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EDITORIAL: A recipe for recovery after the virus crisis passes

Updated March 31, 2020 - 9:45 pm

Philip K. Howard’s 1995 “The Death of Common Sense” provides a cogent and convincing examination of how bureaucracy, excessive regulation and tort law often undermine personal responsibility and create inertia at the expense of problem-solving. It’s a message the nation needs more than ever as policymakers grapple with the coronavirus outbreak.

On Tuesday, Mr. Howard offered his assessment of the response to the pandemic in an op-ed for USA Today. The modern bureaucratic state, he argues, has simply not been up to the task.

Mr. Howard notes that governments at all levels have ripped up red tape that proved counterproductive to addressing the virus. This, he notes, has “unleashed waves of energy and ingenuity” to tackle the COVID-19 crisis. The most high-profile example of this involves pharmaceutical companies and private labs taking the lead on test kits and testing. Other instances include states easing medical licensing requirements to get more health care professionals on the front lines, jurisdictions loosening restrictions on telemedicine and federal regulators allowing states to design their own testing protocols.

Smaller steps have been taken locally. To help struggling eateries, the cities of Henderson and Las Vegas have relaxed rules and now allow alcohol with takeout or curbside orders at many establishments.

The fastest way to get the nation moving again, Mr. Howard believes, is to replicate this approach when the nation begins to emerge from this unprecedented challenge.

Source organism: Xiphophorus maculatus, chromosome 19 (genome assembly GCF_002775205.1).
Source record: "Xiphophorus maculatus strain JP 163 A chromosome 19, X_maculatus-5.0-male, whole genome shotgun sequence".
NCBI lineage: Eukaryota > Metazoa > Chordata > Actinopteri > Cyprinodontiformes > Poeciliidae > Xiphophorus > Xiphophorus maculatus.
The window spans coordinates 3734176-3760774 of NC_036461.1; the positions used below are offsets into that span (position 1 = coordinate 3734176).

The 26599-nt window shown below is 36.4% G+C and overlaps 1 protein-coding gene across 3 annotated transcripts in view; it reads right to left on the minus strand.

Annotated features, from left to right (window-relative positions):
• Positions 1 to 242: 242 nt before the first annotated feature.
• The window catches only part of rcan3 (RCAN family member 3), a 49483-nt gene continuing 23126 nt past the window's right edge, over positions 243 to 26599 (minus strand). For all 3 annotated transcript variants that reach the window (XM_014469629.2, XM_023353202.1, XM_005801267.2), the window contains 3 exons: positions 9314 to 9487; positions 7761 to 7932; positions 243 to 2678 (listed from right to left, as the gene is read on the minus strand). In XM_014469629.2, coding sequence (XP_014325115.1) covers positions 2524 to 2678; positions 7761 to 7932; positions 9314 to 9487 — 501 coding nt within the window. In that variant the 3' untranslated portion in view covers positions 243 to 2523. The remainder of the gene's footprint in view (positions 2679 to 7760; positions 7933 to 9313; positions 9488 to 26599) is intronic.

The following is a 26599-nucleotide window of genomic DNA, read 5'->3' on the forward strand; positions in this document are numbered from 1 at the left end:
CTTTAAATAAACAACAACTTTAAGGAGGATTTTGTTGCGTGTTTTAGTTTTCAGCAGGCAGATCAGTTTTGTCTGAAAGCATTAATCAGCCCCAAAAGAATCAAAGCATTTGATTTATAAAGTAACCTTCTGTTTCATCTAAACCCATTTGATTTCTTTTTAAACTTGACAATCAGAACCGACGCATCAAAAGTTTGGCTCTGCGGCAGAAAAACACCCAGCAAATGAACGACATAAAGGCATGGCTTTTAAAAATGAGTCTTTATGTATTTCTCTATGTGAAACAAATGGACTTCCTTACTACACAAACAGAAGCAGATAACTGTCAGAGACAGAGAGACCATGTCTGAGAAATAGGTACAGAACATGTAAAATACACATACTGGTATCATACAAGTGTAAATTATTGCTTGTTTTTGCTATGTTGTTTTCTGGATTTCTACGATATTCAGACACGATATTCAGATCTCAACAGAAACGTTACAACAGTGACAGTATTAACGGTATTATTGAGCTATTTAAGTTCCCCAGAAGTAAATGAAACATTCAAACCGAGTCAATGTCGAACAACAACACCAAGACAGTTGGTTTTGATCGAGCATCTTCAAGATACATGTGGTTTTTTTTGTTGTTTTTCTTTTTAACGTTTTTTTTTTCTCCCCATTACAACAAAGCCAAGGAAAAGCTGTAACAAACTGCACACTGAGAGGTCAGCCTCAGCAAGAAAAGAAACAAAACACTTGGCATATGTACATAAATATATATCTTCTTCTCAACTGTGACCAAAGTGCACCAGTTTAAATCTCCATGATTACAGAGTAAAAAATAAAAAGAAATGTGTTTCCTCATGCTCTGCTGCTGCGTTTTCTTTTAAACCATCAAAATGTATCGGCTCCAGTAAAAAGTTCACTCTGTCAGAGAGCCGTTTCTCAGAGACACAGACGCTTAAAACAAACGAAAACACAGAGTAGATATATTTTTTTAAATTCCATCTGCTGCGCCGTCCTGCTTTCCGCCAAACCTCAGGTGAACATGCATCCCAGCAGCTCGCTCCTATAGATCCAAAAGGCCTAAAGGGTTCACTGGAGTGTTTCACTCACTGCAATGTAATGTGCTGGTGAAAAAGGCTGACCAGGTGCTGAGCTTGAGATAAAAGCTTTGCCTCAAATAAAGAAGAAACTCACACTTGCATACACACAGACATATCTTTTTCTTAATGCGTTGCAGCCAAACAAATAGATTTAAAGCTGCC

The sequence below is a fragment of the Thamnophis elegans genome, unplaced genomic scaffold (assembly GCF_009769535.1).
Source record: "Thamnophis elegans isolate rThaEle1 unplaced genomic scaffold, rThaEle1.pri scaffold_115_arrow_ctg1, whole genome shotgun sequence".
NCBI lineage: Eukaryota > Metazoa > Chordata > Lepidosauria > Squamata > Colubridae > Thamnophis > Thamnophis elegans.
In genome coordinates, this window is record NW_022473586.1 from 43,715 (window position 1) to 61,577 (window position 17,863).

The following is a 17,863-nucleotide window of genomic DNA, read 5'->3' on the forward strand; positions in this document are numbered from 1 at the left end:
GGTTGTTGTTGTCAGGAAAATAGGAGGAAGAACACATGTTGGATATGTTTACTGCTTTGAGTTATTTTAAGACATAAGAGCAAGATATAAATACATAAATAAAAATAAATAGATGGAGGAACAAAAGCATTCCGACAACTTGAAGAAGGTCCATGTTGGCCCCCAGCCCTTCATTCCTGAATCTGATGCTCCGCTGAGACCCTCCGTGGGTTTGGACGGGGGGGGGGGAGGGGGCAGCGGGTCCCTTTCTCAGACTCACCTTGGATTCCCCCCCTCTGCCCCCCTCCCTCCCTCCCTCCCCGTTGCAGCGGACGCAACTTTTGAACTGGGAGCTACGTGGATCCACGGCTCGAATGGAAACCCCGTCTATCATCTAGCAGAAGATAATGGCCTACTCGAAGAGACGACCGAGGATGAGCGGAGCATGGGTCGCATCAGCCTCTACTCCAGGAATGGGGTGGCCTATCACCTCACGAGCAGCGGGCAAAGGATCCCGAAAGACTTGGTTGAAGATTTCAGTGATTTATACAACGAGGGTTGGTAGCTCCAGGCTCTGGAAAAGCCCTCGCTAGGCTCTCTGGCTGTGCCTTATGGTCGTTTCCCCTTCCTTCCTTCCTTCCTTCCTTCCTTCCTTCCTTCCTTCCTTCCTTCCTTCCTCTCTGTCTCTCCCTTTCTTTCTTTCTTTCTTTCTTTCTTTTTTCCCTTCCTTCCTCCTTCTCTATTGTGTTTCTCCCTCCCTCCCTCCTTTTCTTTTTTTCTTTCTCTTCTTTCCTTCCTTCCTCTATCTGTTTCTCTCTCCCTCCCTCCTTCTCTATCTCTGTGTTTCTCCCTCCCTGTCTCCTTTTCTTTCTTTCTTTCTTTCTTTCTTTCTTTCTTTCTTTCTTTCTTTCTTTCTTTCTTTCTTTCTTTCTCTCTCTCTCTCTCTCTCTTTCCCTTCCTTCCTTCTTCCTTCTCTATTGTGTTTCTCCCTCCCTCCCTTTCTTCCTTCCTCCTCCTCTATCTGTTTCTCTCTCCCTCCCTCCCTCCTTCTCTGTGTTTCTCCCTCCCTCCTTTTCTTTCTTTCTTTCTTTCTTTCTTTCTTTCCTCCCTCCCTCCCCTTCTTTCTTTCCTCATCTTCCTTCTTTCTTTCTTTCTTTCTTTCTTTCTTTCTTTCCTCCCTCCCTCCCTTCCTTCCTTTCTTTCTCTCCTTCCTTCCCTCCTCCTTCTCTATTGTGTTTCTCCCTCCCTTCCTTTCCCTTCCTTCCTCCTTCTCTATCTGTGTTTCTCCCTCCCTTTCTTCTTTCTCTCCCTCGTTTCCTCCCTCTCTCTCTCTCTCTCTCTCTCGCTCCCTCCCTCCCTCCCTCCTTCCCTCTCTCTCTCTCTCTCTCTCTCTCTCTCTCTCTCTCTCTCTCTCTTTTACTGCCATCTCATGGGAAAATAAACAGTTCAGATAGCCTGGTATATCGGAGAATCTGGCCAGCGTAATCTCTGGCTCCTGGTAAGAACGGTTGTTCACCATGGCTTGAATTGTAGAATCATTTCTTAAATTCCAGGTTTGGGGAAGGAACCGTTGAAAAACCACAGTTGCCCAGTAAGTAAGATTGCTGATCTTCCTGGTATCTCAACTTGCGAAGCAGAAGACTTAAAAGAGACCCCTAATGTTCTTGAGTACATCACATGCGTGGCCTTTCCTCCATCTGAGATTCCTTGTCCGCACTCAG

“Once the crisis is under control,” he writes, “the same kind of energy and resourcefulness will be needed to get America’s schools, businesses, government agencies and nonprofits up and running again. What’s needed is a temporary Recovery Authority with a broad mandate to identify and waive unnecessary hurdles to recovery.”

This is an excellent idea on both the state and national levels. Many progressives have argued that the pandemic highlights the need for bigger government and greater regulation in order to protect workers. But workers won’t have jobs to which they can return if elected officials insist on piling additional mandates on small and large businesses that were forced to shut down through no fault of their own.

This relief could come in a number of forms, including streamlined permitting and fewer wage mandates. But whatever the steps, tapping the brakes on the administrative state will be vital if we hope to speed a return to normalcy.

“Looking toward recovery,” Mr. Howard writes, “the regulatory landscape is littered with countless thousands of legal land mines that can be used to skew or prevent expeditious action.”

Congress should take Mr. Howard’s advice to heart. And Gov. Steve Sisolak should create a statewide panel to accomplish the same objective in Nevada.

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